Bottom Liner Blues

(Critical Survey of Contemporary Fiction)

Rocksburg, Pennsylvania must find a new economic base, andquickly, or it will soon resemble the ghost towns of the Southwest. Although he understands the need to reduce city expenditures,enlightenment is small compensation for the fact that Mario Balzicis working harder and enjoying it less. Balzic might be the Chiefof Police, but it’s a hollow honor indeed when he is the onlyuniformed man on duty.

Unfortunately for Balzic, his professional life is not the onlyarea in which he must cope with new and unexpecteddevelopments—he must accept comprehensive changes in hispersonal life as well. First is the necessity to contend with theaftermath of his mother’s death (SUNSHINE ENEMIES), and that isanything but easy. He must also accept a new role with respect tohis beloved wife Ruth. Mario lost his mother, but Ruth lost a bestfriend and confidante, and she’s offering Mario the position. Mario is not positive he wants the job, but he is equally certaina refusal would mean the end of a marriage with which he isexceedingly comfortable.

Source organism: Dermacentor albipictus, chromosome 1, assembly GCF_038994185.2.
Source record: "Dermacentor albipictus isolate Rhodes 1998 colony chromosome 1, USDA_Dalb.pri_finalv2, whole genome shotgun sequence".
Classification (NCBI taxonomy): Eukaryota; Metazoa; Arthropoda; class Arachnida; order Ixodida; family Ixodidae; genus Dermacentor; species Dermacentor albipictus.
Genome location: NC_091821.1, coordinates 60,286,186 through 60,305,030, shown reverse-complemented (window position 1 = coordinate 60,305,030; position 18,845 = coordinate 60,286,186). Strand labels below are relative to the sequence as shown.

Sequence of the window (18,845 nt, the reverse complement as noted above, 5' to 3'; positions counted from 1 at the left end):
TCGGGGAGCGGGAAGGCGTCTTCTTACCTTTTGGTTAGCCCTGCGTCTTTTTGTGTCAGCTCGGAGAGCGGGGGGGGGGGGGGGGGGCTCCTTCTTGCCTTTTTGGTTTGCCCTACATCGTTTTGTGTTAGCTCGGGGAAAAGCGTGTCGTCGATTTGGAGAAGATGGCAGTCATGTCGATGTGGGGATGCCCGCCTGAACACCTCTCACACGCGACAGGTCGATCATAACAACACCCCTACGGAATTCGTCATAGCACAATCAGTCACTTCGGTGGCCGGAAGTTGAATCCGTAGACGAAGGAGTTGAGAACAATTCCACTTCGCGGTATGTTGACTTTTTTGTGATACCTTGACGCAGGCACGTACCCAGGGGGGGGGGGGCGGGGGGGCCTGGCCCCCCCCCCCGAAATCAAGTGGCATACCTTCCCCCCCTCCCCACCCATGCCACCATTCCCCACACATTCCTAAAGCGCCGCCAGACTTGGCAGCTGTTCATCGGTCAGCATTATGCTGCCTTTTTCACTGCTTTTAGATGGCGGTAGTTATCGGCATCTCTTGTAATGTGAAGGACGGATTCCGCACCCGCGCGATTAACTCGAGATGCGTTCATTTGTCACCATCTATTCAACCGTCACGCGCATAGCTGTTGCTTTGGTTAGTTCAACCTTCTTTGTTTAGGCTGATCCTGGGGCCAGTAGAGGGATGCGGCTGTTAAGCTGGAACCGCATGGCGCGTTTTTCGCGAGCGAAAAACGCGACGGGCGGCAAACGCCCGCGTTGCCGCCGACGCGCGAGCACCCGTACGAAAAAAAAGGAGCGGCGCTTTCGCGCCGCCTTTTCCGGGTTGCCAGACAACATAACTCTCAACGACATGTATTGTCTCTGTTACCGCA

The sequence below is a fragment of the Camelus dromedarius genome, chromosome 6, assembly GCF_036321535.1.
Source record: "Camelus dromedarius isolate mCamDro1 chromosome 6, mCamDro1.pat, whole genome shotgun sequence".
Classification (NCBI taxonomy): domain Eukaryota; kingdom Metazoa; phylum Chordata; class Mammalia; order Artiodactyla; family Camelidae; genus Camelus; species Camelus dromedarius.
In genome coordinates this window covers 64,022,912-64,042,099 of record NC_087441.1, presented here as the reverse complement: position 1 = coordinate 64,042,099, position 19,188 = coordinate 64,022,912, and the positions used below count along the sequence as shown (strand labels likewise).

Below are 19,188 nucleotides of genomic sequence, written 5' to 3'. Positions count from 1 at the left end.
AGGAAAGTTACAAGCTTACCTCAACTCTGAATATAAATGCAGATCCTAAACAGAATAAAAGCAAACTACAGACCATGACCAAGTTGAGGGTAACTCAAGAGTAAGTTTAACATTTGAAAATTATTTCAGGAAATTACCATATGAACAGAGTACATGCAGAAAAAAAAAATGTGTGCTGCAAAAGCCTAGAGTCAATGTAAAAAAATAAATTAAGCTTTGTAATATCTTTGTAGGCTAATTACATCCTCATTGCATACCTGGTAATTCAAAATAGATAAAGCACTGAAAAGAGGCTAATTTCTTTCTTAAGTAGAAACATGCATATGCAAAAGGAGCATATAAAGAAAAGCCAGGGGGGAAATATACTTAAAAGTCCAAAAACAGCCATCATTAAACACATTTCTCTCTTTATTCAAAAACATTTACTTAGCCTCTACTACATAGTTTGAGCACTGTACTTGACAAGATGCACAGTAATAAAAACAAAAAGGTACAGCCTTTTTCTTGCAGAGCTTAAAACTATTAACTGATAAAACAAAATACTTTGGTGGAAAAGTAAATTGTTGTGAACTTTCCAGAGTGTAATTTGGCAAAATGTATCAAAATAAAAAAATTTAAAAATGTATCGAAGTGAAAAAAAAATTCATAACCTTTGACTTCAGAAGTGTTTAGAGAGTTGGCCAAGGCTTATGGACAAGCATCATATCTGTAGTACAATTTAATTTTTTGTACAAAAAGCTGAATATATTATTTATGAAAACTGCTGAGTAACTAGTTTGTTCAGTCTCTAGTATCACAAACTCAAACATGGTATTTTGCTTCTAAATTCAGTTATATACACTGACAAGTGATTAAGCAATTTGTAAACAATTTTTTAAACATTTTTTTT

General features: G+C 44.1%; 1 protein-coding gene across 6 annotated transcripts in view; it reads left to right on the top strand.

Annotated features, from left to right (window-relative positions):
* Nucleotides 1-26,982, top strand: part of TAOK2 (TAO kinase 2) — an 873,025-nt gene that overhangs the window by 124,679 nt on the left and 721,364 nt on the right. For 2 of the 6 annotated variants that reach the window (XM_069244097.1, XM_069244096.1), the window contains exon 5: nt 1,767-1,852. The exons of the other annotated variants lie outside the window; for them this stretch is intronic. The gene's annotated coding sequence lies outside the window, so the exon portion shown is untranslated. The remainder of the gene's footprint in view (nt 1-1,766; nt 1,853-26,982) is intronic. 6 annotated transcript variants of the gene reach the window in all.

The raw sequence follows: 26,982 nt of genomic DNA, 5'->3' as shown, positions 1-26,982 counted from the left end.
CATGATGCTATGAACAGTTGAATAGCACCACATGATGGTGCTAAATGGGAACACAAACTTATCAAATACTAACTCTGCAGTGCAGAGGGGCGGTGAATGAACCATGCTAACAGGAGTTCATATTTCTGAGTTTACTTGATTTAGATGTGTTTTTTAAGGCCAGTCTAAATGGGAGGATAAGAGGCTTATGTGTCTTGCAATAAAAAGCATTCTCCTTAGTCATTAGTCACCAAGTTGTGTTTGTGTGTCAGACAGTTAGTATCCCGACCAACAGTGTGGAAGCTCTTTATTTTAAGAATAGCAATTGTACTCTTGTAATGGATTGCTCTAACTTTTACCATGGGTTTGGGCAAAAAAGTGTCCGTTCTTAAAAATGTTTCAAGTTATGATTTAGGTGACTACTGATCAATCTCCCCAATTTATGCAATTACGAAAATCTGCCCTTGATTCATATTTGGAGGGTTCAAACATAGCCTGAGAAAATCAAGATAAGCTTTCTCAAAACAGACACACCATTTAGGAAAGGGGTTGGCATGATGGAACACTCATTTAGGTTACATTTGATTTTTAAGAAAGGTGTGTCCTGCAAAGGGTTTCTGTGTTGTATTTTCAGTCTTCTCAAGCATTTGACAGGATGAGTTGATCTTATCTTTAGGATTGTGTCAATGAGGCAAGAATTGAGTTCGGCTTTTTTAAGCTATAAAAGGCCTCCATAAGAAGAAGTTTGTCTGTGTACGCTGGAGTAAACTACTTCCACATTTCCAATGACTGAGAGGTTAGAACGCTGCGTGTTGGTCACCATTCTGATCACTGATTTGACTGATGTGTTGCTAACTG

Over the years, the pseudonymous K.C. Constantine has worked toexpand the boundaries of the police procedural, and BOTTOM LINERBLUES continues that tradition. But, if Constantine has developeda unique niche within the genre, this particular work evokes a mucholder tradition—that of the jeremiad. In BOTTOM LINER BLUESConstantine delivers himself of critical commentary abouteverything that raises his ire. He cusses and discusses America’splace in the world, the course and direction of American policies,the trials and economic tribulations of authors since seventeenthcentury England, and a number of other incidental topics along theway.